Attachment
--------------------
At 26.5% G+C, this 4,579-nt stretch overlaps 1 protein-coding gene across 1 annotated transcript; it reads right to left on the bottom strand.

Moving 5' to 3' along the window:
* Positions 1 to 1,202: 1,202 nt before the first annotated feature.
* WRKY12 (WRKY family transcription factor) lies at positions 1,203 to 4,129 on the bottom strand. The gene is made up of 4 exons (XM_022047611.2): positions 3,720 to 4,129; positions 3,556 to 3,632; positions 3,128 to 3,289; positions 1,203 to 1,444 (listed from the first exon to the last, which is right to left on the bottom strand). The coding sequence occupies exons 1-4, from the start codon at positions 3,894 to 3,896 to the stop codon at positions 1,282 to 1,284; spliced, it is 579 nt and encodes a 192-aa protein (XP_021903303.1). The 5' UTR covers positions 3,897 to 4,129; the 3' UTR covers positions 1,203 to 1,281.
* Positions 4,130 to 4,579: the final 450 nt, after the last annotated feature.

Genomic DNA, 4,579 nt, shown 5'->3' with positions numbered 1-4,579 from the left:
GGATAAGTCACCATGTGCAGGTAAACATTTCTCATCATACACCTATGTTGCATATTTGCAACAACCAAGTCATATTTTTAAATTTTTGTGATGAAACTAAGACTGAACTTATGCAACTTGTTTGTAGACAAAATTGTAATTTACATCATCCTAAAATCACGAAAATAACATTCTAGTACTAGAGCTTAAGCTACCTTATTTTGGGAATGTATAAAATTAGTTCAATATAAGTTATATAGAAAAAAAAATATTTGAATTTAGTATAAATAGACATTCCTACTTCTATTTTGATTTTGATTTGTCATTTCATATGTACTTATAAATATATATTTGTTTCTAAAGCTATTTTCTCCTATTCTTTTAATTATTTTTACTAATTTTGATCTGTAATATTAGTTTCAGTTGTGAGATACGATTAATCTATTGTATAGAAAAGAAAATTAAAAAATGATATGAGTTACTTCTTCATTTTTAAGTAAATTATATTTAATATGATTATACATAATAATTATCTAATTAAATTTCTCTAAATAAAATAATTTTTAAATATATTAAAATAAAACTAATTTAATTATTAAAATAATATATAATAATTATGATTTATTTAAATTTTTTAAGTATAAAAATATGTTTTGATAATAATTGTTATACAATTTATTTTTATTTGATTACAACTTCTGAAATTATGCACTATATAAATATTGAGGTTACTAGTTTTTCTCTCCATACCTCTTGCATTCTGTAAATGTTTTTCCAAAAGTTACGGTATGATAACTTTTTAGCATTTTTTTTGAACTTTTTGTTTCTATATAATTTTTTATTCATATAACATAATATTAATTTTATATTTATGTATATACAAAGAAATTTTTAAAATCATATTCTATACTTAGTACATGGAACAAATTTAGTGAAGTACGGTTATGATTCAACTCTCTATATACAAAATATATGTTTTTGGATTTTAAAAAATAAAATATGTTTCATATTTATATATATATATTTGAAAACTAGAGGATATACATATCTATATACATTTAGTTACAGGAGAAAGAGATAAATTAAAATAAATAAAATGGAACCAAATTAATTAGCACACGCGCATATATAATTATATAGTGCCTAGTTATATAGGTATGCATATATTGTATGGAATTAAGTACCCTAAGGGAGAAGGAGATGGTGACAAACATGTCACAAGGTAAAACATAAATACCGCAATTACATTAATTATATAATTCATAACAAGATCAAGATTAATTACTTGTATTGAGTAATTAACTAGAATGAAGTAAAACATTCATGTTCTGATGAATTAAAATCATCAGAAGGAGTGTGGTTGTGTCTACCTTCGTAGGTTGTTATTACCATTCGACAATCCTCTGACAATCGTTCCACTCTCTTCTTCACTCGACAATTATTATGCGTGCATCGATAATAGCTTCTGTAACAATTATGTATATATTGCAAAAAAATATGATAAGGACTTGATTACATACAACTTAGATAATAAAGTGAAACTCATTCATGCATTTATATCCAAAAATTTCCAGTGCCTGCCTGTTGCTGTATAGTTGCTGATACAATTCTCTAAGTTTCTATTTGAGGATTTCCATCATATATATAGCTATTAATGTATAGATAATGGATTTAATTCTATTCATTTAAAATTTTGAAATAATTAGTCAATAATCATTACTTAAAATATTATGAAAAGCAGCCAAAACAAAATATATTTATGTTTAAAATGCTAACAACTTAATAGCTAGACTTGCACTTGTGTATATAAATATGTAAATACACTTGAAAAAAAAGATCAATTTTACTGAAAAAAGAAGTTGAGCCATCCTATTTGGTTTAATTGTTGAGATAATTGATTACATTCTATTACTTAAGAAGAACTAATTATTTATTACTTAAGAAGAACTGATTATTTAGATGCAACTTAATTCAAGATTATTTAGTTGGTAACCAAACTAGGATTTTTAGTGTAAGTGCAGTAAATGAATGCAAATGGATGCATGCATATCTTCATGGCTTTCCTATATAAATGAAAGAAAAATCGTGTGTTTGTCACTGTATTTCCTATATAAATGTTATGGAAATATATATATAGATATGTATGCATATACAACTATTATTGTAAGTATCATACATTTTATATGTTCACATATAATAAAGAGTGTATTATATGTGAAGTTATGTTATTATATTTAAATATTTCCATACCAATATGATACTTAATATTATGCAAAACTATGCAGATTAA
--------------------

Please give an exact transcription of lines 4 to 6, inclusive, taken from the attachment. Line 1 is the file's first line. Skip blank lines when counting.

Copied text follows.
* WRKY12 (WRKY family transcription factor) lies at positions 1,203 to 4,129 on the bottom strand. The gene is made up of 4 exons (XM_022047611.2): positions 3,720 to 4,129; positions 3,556 to 3,632; positions 3,128 to 3,289; positions 1,203 to 1,444 (listed from the first exon to the last, which is right to left on the bottom strand). The coding sequence occupies exons 1-4, from the start codon at positions 3,894 to 3,896 to the stop codon at positions 1,282 to 1,284; spliced, it is 579 nt and encodes a 192-aa protein (XP_021903303.1). The 5' UTR covers positions 3,897 to 4,129; the 3' UTR covers positions 1,203 to 1,281.
* Positions 4,130 to 4,579: the final 450 nt, after the last annotated feature.

Genomic DNA, 4,579 nt, shown 5'->3' with positions numbered 1-4,579 from the left: